As the twentieth century ended, Las Vegas became the court of last resort for displaced humanity from around the globe. If you couldn't make it somewhere else, if your factory closed and you didn't want to wait around the union hall or go through retraining to be a what? If your logging job disappeared, if a friend lost a finger at the plant and the risk seemed too real, if the crops finally gave out, Las Vegas offered the same promise it offered visitors. You could reinvent yourself there. For a generation, most came expecting to beat the odds. These "something-for-nothing-suckers" genuinely believed that they were the one who would defy probability, to strike it rich in the biggest of ways. This wasn't thug-turned-local philanthropist Moe Dalitz's town or later Steve Wynn's. It was theirs, their fantasies told them. At first, these migrants were foolish, desperate people living on the very edge. Many wised up and realized that the real opportunity in Las Vegas was unskilled blue-collar work at union scale and tips in a town with a low cost of living and no taxes to speak of. The transformation created a town that was like everywhere else and simultaneously apart. Las Vegas seemed equal parts Washington, D.C., a transient place where everyone was on the make; Los Angeles or Miami as more and more conversations were in Spanish and signs offered pollo and carne asada; Phoenix as almost twenty percent of the population was retired and medical care became a huge industry; Detroit of the old days, with its vocal and powerful semi-skilled unionized work force, and New Orleans, the city that, as Etta James still sings, "care forgot, where everybody parties a lot." At the same time, Las Vegas was different, newer, less structured, more vital, with fewer rules and wider degrees of what constituted normal. Its mythic status made it into its own place whatever the similarities with the rest of the world.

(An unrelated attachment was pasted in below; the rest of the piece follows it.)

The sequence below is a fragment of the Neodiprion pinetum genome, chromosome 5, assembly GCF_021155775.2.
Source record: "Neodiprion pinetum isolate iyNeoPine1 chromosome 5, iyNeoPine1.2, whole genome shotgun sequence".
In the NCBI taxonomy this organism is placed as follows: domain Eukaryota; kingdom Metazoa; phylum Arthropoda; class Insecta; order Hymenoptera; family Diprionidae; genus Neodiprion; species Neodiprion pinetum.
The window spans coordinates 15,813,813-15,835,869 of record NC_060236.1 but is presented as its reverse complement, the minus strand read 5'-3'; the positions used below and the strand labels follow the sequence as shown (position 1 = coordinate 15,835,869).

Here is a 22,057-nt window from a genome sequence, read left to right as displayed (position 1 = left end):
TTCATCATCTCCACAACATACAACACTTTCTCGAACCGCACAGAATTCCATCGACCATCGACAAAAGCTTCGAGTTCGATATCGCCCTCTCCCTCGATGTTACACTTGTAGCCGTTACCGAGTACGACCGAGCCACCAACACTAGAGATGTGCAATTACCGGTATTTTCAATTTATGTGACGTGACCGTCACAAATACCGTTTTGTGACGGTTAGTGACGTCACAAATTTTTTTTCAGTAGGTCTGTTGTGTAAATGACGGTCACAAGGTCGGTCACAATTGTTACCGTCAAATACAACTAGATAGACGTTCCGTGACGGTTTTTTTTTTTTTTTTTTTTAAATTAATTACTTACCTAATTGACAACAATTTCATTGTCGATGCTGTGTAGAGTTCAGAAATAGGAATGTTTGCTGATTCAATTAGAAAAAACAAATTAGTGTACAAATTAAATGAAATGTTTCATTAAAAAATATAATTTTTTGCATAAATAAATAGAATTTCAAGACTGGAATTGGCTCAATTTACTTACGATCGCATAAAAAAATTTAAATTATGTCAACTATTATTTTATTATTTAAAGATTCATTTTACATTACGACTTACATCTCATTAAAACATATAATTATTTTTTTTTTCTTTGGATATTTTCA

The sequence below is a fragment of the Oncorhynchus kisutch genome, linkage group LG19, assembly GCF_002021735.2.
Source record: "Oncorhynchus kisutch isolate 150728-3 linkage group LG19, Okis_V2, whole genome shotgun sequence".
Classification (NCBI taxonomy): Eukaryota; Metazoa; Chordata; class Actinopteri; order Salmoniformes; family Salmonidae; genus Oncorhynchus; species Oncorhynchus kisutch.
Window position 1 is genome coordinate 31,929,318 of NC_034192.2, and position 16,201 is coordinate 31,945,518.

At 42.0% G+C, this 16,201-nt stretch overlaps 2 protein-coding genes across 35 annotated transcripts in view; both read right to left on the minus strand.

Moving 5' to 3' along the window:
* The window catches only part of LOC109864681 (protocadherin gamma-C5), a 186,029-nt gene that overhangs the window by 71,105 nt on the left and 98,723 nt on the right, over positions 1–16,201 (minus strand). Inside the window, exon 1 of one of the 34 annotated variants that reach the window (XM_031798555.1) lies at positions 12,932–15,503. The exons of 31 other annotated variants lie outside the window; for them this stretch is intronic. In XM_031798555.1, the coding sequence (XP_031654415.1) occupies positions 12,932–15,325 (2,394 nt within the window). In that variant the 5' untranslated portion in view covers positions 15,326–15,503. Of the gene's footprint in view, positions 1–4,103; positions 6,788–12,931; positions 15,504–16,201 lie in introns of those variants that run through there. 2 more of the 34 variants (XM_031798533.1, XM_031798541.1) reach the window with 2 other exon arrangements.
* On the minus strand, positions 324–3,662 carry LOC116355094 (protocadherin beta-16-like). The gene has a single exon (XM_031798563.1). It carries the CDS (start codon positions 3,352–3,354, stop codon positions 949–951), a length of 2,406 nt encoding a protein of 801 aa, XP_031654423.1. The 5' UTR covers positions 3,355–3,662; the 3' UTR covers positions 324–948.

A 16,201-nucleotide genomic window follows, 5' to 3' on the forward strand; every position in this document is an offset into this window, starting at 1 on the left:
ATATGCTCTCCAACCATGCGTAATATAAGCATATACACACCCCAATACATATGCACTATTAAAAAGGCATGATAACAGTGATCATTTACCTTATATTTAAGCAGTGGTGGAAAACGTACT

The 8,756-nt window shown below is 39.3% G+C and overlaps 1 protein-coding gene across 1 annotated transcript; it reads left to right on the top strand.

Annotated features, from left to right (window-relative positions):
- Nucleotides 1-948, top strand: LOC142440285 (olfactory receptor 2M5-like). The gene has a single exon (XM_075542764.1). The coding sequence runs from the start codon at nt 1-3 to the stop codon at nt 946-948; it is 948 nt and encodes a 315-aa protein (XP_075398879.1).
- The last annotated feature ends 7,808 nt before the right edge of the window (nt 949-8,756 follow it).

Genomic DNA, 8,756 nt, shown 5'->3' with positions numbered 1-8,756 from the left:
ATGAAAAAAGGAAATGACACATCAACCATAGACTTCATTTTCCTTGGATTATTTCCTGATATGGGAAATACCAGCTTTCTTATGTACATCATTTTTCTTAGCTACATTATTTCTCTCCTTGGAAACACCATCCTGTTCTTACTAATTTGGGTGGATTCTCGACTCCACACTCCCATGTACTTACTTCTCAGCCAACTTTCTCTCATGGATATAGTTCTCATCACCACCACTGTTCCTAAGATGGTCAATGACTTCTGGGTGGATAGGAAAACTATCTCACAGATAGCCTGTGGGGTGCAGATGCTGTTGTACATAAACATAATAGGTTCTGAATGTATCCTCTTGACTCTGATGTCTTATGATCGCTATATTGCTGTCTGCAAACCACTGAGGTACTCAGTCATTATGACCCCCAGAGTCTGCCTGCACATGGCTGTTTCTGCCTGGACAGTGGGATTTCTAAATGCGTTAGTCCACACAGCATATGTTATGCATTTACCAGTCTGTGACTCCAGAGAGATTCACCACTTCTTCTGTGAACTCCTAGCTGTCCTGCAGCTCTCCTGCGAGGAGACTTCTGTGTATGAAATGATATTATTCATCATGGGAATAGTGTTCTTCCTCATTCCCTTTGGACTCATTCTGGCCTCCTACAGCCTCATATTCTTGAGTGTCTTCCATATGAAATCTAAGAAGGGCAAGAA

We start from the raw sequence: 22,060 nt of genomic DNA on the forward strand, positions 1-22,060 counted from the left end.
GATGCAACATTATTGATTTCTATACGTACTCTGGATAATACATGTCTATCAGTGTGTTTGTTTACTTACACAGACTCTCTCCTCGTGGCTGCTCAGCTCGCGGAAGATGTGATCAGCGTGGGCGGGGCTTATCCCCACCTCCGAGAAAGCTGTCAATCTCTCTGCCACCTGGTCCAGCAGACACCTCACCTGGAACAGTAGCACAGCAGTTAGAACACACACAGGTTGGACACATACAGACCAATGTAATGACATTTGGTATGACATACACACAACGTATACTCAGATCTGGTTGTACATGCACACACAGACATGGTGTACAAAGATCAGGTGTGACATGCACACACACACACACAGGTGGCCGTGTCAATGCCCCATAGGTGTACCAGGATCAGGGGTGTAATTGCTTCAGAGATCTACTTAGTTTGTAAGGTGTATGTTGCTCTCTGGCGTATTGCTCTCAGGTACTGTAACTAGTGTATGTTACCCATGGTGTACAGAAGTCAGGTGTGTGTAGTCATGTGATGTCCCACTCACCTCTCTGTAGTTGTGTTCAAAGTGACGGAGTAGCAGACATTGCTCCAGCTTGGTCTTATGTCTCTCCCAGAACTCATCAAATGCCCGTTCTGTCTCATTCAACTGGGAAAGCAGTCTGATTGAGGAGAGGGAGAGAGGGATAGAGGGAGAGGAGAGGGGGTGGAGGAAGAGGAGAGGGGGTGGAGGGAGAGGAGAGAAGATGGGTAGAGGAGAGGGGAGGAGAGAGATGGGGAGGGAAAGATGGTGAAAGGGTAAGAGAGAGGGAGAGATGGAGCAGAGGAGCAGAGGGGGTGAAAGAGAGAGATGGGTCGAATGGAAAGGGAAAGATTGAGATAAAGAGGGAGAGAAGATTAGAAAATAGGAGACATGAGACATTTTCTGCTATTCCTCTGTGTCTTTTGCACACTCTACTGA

Las Vegas was and is a hard town that will make you pay for your inability to restrain your desires. "It turns women into men," comedian Alan King quipped, "and men into asses." "You have no idea how many families have lost daughters to the strip clubs," a well-dressed middle-aged African American woman told me with real pain in her voice. Atop Binion's Horseshoe, the casino his legendary father, Benny Binion, built, Jack Binion stood next to Mob lawyer Oscar Goodman, elected mayor of Las Vegas in 1999, and surveyed the city he knew so well. The lights twinkled, the city shimmered, and Binion observed: "Las Vegas is a wonderful place if you don't have any weaknesses." It was a remark only a survivor could make. If you have a weakness, Las Vegas will punish you. People come, desperate for a last chance or a new beginning, fall flat on their face and then find, in Jimi Hendrix's lyrical description, "tire tracks all across [their] backs," run into the ground by a place that is clear about what it values: winning and money. In this, the desert city is only more frank than the rest of the nation. The thin veneer of civilization is rarely applied and when it is, it cracks in the baking sun. Class and wealth won't protect you. Doctors as well as bartenders succumb to their own excesses. Those who think this is the place, that they're the lucky one who will hit Megabucks, the progressive slot machine game that offered a multi-million dollar payoff, find an enormous gap between their expectations and their abilities, and usually end up headed out of town, ground to a nub, happy to see the dust rise behind them.